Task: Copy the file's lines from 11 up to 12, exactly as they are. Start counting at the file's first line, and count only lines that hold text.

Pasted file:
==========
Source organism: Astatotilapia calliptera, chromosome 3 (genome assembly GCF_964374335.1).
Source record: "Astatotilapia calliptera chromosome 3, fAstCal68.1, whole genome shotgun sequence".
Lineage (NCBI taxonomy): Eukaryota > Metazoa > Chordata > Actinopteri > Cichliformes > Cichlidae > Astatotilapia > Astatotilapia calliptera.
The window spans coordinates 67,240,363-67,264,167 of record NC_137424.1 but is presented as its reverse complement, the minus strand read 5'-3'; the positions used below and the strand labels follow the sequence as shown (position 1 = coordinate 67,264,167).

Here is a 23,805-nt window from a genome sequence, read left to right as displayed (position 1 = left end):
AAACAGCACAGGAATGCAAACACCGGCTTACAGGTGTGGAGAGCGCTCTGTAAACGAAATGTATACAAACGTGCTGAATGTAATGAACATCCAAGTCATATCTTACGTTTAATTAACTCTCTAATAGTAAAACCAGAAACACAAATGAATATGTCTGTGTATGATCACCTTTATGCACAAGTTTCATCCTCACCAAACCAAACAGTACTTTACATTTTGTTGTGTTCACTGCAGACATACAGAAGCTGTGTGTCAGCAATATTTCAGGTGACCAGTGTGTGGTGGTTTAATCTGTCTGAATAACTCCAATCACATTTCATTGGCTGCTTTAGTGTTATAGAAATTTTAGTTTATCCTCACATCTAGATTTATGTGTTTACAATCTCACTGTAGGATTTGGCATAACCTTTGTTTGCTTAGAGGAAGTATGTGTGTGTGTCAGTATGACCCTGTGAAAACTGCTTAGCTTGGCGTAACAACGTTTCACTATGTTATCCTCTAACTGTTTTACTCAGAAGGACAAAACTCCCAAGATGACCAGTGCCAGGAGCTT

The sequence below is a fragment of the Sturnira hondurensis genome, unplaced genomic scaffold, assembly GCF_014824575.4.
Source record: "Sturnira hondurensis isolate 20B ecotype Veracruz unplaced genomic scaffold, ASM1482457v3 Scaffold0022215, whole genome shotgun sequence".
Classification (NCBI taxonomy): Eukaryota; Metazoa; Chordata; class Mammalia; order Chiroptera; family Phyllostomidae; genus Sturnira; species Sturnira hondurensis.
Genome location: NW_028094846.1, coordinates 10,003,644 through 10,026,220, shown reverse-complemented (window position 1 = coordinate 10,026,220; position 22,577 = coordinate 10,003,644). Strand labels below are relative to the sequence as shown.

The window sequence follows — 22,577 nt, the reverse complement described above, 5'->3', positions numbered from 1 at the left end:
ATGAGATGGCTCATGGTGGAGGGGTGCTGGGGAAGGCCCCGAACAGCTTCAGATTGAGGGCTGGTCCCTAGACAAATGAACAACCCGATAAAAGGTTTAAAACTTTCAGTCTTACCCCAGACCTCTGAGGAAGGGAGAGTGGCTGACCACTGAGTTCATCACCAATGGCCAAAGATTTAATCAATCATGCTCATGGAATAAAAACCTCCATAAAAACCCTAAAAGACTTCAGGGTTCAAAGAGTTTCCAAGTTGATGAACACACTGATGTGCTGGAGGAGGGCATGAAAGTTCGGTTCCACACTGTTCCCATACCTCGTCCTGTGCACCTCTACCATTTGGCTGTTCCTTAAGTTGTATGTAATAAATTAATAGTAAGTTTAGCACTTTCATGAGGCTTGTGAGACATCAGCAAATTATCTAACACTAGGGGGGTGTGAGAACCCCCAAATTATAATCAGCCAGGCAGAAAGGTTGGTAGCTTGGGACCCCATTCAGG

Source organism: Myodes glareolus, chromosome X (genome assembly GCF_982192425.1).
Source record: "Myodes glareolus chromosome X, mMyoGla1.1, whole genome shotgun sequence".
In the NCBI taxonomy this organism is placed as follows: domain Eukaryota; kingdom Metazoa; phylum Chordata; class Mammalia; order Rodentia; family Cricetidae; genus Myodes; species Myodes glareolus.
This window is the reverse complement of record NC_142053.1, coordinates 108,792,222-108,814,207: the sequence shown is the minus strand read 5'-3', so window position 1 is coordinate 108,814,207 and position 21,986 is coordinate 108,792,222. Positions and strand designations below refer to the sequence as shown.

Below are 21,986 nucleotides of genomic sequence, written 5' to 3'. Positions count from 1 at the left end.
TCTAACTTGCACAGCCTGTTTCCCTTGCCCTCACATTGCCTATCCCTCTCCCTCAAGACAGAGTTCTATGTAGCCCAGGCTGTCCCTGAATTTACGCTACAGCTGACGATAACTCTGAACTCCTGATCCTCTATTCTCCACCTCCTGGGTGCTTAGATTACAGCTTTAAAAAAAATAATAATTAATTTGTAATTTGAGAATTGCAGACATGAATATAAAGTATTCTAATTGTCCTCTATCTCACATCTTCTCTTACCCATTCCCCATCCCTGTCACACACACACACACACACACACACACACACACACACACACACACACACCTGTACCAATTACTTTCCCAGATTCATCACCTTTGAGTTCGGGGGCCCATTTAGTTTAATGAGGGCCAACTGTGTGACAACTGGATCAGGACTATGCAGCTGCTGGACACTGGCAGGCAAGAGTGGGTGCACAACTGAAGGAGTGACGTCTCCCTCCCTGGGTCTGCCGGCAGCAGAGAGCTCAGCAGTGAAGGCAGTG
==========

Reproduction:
The window sequence follows — 22,577 nt, the reverse complement described above, 5'->3', positions numbered from 1 at the left end:
ATGAGATGGCTCATGGTGGAGGGGTGCTGGGGAAGGCCCCGAACAGCTTCAGATTGAGGGCTGGTCCCTAGACAAATGAACAACCCGATAAAAGGTTTAAAACTTTCAGTCTTACCCCAGACCTCTGAGGAAGGGAGAGTGGCTGACCACTGAGTTCATCACCAATGGCCAAAGATTTAATCAATCATGCTCATGGAATAAAAACCTCCATAAAAACCCTAAAAGACTTCAGGGTTCAAAGAGTTTCCAAGTTGATGAACACACTGATGTGCTGGAGGAGGGCATGAAAGTTCGGTTCCACACTGTTCCCATACCTCGTCCTGTGCACCTCTACCATTTGGCTGTTCCTTAAGTTGTATGTAATAAATTAATAGTAAGTTTAGCACTTTCATGAGGCTTGTGAGACATCAGCAAATTATCTAACACTAGGGGGGTGTGAGAACCCCCAAATTATAATCAGCCAGGCAGAAAGGTTGGTAGCTTGGGACCCCATTCAGG